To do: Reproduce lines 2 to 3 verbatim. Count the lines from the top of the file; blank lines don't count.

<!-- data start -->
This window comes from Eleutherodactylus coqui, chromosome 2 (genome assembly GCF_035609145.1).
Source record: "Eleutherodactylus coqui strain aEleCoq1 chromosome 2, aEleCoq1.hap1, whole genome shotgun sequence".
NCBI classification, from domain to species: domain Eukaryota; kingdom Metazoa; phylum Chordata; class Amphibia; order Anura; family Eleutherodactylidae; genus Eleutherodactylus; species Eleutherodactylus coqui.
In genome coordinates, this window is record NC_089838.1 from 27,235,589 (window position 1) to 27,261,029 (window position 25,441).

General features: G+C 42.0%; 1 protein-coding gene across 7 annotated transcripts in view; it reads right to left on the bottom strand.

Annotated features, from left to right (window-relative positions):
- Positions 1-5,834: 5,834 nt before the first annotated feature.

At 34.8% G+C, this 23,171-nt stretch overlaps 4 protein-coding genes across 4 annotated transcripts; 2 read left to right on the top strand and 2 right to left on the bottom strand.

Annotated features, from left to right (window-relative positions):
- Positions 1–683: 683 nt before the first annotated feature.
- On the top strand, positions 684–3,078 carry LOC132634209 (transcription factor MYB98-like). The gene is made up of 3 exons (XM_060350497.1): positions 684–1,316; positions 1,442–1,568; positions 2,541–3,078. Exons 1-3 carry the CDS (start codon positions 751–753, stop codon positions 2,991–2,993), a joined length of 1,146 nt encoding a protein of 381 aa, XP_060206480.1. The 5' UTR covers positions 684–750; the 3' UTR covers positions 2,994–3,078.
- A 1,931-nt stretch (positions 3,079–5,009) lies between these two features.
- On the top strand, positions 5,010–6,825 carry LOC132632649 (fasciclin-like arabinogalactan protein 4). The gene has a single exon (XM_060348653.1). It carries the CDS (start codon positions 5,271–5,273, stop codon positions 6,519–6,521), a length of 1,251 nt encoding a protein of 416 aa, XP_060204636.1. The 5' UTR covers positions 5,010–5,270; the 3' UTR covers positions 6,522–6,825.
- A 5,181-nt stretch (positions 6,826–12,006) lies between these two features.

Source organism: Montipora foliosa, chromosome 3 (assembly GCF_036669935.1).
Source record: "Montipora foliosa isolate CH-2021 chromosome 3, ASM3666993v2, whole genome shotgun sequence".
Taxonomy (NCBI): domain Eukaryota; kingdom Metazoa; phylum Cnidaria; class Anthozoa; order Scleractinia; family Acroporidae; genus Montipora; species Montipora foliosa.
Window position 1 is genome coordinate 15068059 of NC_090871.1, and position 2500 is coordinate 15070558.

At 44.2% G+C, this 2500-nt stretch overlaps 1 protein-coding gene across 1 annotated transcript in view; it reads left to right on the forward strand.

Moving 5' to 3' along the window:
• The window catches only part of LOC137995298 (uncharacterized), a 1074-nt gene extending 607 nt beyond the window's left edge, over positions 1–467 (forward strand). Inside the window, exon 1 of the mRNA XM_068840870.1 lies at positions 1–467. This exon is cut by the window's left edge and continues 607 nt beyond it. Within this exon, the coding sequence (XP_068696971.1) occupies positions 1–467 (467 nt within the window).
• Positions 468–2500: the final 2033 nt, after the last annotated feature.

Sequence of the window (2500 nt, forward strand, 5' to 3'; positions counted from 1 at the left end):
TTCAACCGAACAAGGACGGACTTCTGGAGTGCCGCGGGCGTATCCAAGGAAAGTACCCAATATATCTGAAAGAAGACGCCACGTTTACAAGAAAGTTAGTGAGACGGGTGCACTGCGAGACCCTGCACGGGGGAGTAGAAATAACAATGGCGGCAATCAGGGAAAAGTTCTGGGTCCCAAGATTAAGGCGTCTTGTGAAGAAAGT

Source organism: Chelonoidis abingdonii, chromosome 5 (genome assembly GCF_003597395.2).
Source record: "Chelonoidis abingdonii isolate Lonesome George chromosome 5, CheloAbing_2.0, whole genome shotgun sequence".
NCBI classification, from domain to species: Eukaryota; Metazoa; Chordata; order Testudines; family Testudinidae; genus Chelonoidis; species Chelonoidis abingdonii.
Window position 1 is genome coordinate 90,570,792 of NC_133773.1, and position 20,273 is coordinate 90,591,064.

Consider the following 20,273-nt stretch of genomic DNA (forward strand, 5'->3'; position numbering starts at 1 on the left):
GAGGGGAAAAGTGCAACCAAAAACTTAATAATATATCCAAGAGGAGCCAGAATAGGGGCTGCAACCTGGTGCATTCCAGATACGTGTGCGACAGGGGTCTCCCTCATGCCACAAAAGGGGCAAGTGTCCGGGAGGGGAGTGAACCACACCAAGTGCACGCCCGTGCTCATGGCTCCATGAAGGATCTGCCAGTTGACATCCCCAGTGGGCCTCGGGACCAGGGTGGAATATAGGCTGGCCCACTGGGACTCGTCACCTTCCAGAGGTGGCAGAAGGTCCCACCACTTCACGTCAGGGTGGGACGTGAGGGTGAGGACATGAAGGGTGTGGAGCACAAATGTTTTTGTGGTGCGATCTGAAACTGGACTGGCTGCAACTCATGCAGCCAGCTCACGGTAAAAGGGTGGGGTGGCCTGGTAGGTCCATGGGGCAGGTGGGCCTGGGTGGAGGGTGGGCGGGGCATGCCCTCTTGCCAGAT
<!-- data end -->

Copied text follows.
Source record: "Eleutherodactylus coqui strain aEleCoq1 chromosome 2, aEleCoq1.hap1, whole genome shotgun sequence".
NCBI classification, from domain to species: domain Eukaryota; kingdom Metazoa; phylum Chordata; class Amphibia; order Anura; family Eleutherodactylidae; genus Eleutherodactylus; species Eleutherodactylus coqui.